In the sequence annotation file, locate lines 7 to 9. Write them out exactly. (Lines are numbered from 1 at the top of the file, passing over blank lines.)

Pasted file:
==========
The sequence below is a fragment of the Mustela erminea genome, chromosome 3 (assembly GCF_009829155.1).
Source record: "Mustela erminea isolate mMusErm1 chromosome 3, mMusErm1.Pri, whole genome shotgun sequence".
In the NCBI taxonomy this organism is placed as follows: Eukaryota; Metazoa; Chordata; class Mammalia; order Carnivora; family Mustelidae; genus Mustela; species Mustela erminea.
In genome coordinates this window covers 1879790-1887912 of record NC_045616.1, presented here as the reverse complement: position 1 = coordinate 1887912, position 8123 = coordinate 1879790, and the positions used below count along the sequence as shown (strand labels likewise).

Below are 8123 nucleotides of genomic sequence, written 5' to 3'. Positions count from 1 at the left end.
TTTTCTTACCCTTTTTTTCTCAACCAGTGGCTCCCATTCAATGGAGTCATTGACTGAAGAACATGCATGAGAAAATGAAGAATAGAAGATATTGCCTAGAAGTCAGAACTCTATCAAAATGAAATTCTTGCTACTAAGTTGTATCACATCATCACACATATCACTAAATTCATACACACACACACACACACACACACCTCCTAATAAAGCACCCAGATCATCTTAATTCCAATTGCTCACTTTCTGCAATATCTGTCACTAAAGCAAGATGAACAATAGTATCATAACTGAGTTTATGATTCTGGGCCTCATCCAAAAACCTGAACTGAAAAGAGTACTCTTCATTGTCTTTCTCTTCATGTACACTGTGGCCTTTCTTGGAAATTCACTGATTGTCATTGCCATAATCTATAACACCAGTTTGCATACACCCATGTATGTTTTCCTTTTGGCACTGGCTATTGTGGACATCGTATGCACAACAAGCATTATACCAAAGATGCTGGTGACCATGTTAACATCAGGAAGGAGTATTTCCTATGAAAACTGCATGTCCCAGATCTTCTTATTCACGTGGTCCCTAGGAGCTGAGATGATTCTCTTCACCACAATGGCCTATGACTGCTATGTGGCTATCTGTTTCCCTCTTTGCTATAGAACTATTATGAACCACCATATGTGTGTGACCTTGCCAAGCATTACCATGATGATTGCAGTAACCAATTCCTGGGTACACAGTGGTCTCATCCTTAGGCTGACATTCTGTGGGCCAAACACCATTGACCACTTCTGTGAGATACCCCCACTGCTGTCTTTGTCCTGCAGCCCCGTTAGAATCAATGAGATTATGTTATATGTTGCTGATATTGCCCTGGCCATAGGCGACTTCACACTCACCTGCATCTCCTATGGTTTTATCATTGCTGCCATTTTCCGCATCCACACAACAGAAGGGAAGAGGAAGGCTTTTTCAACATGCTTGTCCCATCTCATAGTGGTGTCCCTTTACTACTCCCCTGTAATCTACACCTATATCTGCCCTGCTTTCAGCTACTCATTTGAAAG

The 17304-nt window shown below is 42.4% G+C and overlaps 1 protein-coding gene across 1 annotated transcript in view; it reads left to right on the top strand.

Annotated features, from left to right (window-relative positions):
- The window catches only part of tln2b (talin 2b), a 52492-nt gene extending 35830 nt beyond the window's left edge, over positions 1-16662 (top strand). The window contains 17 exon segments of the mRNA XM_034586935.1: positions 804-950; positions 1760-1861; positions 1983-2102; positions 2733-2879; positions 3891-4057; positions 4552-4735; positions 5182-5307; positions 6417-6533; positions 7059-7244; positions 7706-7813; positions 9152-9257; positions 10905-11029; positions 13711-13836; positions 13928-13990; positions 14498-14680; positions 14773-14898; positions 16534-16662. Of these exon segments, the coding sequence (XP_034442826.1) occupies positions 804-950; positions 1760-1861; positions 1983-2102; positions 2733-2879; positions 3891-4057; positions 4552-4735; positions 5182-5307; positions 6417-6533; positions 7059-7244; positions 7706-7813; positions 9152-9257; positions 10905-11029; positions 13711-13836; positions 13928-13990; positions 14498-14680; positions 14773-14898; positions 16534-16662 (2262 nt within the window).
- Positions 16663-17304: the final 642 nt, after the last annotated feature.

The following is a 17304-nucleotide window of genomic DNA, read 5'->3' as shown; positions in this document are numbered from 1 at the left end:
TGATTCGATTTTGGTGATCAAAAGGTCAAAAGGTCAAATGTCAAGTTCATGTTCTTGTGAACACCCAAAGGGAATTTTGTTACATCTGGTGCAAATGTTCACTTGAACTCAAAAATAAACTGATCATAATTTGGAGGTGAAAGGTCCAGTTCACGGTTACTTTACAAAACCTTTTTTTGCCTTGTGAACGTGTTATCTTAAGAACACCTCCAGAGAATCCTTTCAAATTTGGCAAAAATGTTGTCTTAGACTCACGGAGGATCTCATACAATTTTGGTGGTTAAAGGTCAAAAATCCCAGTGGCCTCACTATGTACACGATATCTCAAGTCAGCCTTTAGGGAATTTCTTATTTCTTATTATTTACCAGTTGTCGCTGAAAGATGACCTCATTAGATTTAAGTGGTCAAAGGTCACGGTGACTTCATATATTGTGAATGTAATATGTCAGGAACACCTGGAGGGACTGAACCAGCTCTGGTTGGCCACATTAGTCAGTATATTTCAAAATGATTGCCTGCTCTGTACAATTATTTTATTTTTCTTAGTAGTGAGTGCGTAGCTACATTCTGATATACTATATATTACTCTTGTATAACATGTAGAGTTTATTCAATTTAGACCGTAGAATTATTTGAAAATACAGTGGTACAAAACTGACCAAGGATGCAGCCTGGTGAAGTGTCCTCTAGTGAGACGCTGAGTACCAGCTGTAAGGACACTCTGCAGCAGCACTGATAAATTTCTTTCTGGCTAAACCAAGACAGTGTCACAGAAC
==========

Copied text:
The 17304-nt window shown below is 42.4% G+C and overlaps 1 protein-coding gene across 1 annotated transcript in view; it reads left to right on the top strand.

Annotated features, from left to right (window-relative positions):
- The window catches only part of tln2b (talin 2b), a 52492-nt gene extending 35830 nt beyond the window's left edge, over positions 1-16662 (top strand). The window contains 17 exon segments of the mRNA XM_034586935.1: positions 804-950; positions 1760-1861; positions 1983-2102; positions 2733-2879; positions 3891-4057; positions 4552-4735; positions 5182-5307; positions 6417-6533; positions 7059-7244; positions 7706-7813; positions 9152-9257; positions 10905-11029; positions 13711-13836; positions 13928-13990; positions 14498-14680; positions 14773-14898; positions 16534-16662. Of these exon segments, the coding sequence (XP_034442826.1) occupies positions 804-950; positions 1760-1861; positions 1983-2102; positions 2733-2879; positions 3891-4057; positions 4552-4735; positions 5182-5307; positions 6417-6533; positions 7059-7244; positions 7706-7813; positions 9152-9257; positions 10905-11029; positions 13711-13836; positions 13928-13990; positions 14498-14680; positions 14773-14898; positions 16534-16662 (2262 nt within the window).